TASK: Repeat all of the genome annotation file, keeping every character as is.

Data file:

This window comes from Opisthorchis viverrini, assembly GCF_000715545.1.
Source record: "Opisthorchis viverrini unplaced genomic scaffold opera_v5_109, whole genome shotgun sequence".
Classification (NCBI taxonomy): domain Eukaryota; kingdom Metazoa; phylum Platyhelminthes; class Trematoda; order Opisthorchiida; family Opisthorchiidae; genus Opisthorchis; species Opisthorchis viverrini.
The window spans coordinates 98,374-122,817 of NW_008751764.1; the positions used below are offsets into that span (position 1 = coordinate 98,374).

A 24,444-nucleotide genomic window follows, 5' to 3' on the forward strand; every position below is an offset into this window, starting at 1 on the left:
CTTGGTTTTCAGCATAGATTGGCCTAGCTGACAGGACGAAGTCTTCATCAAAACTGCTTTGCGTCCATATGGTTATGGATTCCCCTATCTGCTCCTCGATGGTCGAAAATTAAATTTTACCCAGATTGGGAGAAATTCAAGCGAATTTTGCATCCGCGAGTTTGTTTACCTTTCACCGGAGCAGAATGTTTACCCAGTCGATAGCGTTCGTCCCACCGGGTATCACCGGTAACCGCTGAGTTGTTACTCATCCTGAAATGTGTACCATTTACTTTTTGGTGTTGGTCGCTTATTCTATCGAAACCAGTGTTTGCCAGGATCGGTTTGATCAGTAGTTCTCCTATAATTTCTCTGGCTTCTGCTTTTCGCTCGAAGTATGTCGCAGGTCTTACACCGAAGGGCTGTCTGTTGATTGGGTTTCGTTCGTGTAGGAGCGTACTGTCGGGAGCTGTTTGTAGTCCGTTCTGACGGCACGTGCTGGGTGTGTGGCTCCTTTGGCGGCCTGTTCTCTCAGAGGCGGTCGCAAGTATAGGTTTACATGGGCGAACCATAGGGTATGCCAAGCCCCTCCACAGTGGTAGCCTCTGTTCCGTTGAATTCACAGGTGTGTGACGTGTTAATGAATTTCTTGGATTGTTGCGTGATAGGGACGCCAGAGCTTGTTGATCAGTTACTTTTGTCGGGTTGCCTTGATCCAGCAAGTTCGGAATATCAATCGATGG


This window comes from Opisthorchis viverrini, assembly GCF_000715545.1.
Source record: "Opisthorchis viverrini unplaced genomic scaffold opera_v5_109, whole genome shotgun sequence".
Classification (NCBI taxonomy): domain Eukaryota; kingdom Metazoa; phylum Platyhelminthes; class Trematoda; order Opisthorchiida; family Opisthorchiidae; genus Opisthorchis; species Opisthorchis viverrini.
The window spans coordinates 98,374-122,817 of NW_008751764.1; the positions used below are offsets into that span (position 1 = coordinate 98,374).

A 24,444-nucleotide genomic window follows, 5' to 3' on the forward strand; every position below is an offset into this window, starting at 1 on the left:
CTTGGTTTTCAGCATAGATTGGCCTAGCTGACAGGACGAAGTCTTCATCAAAACTGCTTTGCGTCCATATGGTTATGGATTCCCCTATCTGCTCCTCGATGGTCGAAAATTAAATTTTACCCAGATTGGGAGAAATTCAAGCGAATTTTGCATCCGCGAGTTTGTTTACCTTTCACCGGAGCAGAATGTTTACCCAGTCGATAGCGTTCGTCCCACCGGGTATCACCGGTAACCGCTGAGTTGTTACTCATCCTGAAATGTGTACCATTTACTTTTTGGTGTTGGTCGCTTATTCTATCGAAACCAGTGTTTGCCAGGATCGGTTTGATCAGTAGTTCTCCTATAATTTCTCTGGCTTCTGCTTTTCGCTCGAAGTATGTCGCAGGTCTTACACCGAAGGGCTGTCTGTTGATTGGGTTTCGTTCGTGTAGGAGCGTACTGTCGGGAGCTGTTTGTAGTCCGTTCTGACGGCACGTGCTGGGTGTGTGGCTCCTTTGGCGGCCTGTTCTCTCAGAGGCGGTCGCAAGTATAGGTTTACATGGGCGAACCATAGGGTATGCCAAGCCCCTCCACAGTGGTAGCCTCTGTTCCGTTGAATTCACAGGTGTGTGACGTGTTAATGAATTTCTTGGATTGTTGCGTGATAGGGACGCCAGAGCTTGTTGATCAGTTACTTTTGTCGGGTTGCCTTGATCCAGCAAGTTCGGAATATCAATCGATGG